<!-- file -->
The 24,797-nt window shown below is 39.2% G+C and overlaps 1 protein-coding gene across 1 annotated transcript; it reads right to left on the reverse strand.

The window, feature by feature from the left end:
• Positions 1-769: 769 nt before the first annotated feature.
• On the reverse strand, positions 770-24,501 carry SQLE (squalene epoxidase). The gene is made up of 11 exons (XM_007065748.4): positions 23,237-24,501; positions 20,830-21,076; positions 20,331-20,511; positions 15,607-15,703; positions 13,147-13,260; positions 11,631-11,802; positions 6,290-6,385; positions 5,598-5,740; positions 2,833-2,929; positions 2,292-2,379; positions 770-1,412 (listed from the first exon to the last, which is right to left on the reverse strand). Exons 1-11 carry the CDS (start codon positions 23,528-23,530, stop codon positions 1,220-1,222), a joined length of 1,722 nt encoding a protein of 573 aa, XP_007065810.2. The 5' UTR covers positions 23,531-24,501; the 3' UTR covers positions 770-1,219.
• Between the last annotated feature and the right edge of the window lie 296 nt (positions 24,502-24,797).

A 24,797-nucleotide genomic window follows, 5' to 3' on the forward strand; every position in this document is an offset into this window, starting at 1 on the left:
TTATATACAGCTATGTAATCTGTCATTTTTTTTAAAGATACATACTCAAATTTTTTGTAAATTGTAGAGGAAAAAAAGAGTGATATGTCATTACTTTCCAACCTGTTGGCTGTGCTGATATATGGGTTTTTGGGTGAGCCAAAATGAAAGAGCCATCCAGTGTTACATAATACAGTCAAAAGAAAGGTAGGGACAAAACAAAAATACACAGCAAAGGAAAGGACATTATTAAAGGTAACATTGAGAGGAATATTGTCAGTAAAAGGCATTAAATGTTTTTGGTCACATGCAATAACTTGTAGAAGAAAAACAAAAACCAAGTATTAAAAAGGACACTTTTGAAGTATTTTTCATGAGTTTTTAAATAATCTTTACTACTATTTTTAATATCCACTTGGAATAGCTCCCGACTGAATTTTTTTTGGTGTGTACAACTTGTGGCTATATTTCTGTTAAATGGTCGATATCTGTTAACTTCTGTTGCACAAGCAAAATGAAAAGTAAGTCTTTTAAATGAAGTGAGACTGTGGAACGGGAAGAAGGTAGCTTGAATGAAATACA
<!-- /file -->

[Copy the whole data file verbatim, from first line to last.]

The 24,797-nt window shown below is 39.2% G+C and overlaps 1 protein-coding gene across 1 annotated transcript; it reads right to left on the reverse strand.

The window, feature by feature from the left end:
• Positions 1-769: 769 nt before the first annotated feature.
• On the reverse strand, positions 770-24,501 carry SQLE (squalene epoxidase). The gene is made up of 11 exons (XM_007065748.4): positions 23,237-24,501; positions 20,830-21,076; positions 20,331-20,511; positions 15,607-15,703; positions 13,147-13,260; positions 11,631-11,802; positions 6,290-6,385; positions 5,598-5,740; positions 2,833-2,929; positions 2,292-2,379; positions 770-1,412 (listed from the first exon to the last, which is right to left on the reverse strand). Exons 1-11 carry the CDS (start codon positions 23,528-23,530, stop codon positions 1,220-1,222), a joined length of 1,722 nt encoding a protein of 573 aa, XP_007065810.2. The 5' UTR covers positions 23,531-24,501; the 3' UTR covers positions 770-1,219.
• Between the last annotated feature and the right edge of the window lie 296 nt (positions 24,502-24,797).

A 24,797-nucleotide genomic window follows, 5' to 3' on the forward strand; every position in this document is an offset into this window, starting at 1 on the left:
TTATATACAGCTATGTAATCTGTCATTTTTTTTAAAGATACATACTCAAATTTTTTGTAAATTGTAGAGGAAAAAAAGAGTGATATGTCATTACTTTCCAACCTGTTGGCTGTGCTGATATATGGGTTTTTGGGTGAGCCAAAATGAAAGAGCCATCCAGTGTTACATAATACAGTCAAAAGAAAGGTAGGGACAAAACAAAAATACACAGCAAAGGAAAGGACATTATTAAAGGTAACATTGAGAGGAATATTGTCAGTAAAAGGCATTAAATGTTTTTGGTCACATGCAATAACTTGTAGAAGAAAAACAAAAACCAAGTATTAAAAAGGACACTTTTGAAGTATTTTTCATGAGTTTTTAAATAATCTTTACTACTATTTTTAATATCCACTTGGAATAGCTCCCGACTGAATTTTTTTTGGTGTGTACAACTTGTGGCTATATTTCTGTTAAATGGTCGATATCTGTTAACTTCTGTTGCACAAGCAAAATGAAAAGTAAGTCTTTTAAATGAAGTGAGACTGTGGAACGGGAAGAAGGTAGCTTGAATGAAATACA